The serenity was broken when a panga came to the larger beach in front of us. It was good ‘ole Caroline, the Fun Baja boat that docks directly in back of us at Costa Baja Marina, the one who wakes us every morning and near-misses us by 3 inches every time they drive out of the slip. They take to the beach and, except for the kids screaming for a while discovering that the canyon makes a great echo-machine, we don’t care that they are there. We continue our reverie of reading and just BEING. We keep smiling and saying, Wow this really sucks! (Yes, we are sarcastic by nature.) Look at this place. There is nature all around us and we are immersed in it, like a National Geographic documentary. SO unreal.
We watch the splendid sunset eating dinner of kielbasa sausage and pasta salad in the cockpit and my photos just could not capture the beautiful reds and oranges. Even the opposite hillsides competed with their own shades of pink and blue. Dessert: apple cinnamon rice pudding. Mmmm.
BUT, there is always that niggling in the back of your head that this is just the calm before the storm. I feel lucky to have seen it so perfectly still though. Had we been in any other anchorage we may have thought the same, “Ahh what a perfect day”, just for the mere calmness of it all. Zero wind is the bane of a sailor and the ecstasy of the anchorer. We have no fear of swinging on anchor, dragging, hitting another boat, smashing against the rocks, rocking til we want to puke, not sleeping. Always worried about the wind shifting, we are constantly aware of minute changes…is it increasing? Switching around to the south? Yes…damn we should have pulled the dinghy up…. Indeed it is as if we are at the dock. The boat is completely still, not a single sound but for the click of my keyboard and the hum of the refrigerator. We feel like we are back in the quiet tributaries of the Chesapeake once again.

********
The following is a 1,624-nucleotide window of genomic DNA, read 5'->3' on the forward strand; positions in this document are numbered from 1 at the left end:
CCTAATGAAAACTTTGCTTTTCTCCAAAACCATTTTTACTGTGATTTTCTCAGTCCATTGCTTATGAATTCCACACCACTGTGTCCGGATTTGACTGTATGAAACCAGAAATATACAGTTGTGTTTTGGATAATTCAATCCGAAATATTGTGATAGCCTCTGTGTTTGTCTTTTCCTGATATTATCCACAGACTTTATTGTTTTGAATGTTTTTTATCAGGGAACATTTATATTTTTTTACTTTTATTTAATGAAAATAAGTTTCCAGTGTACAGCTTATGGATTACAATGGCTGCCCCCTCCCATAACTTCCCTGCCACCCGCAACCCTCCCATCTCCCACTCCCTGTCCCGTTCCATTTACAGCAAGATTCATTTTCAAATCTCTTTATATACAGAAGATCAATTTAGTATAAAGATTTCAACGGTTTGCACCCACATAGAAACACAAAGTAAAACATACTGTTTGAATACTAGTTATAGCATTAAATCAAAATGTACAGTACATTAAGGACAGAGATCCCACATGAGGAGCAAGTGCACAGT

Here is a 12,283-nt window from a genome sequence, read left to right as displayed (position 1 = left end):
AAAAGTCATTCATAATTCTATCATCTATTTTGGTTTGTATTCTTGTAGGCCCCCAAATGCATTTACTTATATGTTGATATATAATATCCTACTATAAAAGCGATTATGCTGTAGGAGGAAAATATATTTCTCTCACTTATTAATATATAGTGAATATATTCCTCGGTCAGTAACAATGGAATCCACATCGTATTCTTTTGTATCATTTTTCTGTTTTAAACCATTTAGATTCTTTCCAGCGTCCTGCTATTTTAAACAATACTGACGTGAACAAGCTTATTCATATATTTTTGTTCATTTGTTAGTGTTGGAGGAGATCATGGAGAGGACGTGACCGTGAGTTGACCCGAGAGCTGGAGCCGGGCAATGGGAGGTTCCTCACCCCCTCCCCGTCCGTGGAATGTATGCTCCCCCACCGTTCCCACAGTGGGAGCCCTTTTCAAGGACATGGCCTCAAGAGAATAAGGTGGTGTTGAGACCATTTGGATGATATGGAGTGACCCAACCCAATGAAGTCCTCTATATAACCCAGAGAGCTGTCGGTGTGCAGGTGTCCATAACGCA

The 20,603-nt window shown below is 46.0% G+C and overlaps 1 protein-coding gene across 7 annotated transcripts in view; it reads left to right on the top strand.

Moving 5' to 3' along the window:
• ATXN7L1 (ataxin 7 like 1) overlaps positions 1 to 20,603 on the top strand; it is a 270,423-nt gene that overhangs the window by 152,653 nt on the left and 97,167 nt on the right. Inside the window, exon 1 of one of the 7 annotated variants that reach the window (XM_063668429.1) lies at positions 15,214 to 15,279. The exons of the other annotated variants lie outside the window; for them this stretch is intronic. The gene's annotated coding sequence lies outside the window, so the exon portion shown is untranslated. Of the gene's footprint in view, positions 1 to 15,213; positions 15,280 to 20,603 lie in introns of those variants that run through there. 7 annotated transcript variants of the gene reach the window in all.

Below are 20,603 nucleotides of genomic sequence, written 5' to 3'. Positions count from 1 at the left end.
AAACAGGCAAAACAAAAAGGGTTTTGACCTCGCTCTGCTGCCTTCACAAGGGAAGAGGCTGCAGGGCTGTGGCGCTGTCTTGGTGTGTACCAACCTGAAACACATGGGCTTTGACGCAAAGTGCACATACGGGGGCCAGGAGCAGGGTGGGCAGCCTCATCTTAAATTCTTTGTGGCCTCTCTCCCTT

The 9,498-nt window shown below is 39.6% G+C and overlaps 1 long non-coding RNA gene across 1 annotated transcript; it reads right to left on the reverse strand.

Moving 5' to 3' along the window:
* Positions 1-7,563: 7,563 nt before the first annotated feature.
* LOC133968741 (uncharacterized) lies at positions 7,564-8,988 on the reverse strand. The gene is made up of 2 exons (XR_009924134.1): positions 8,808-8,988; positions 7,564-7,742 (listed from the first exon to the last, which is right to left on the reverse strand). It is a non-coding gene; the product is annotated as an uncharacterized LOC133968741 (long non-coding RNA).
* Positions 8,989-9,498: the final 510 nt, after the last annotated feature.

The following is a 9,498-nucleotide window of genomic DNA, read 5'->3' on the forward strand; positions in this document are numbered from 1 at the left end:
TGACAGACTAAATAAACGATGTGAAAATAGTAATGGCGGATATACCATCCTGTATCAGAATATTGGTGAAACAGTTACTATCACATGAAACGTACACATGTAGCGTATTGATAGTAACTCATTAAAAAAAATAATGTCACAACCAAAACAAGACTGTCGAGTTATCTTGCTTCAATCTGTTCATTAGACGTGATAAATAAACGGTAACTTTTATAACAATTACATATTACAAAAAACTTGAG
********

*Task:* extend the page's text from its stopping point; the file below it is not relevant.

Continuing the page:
Amazingly, the water is still completely flat at 9pm. Nothing but a black sky littered with millions of stars. SO bright are the stars that even Orion is almost indistinguishable for the millions of others amidst that are now visible in this light-less abyss. We soak in the solitude together. The bio-luminescence in the water is like hundreds of fireflies floating in a black pool. Brian swishes the boat hook in the water and the resultant “starry–night” swirl evokes Van Gogh’s painting and reminds us of Mickey Mouse's sorcerers wand. This is peace.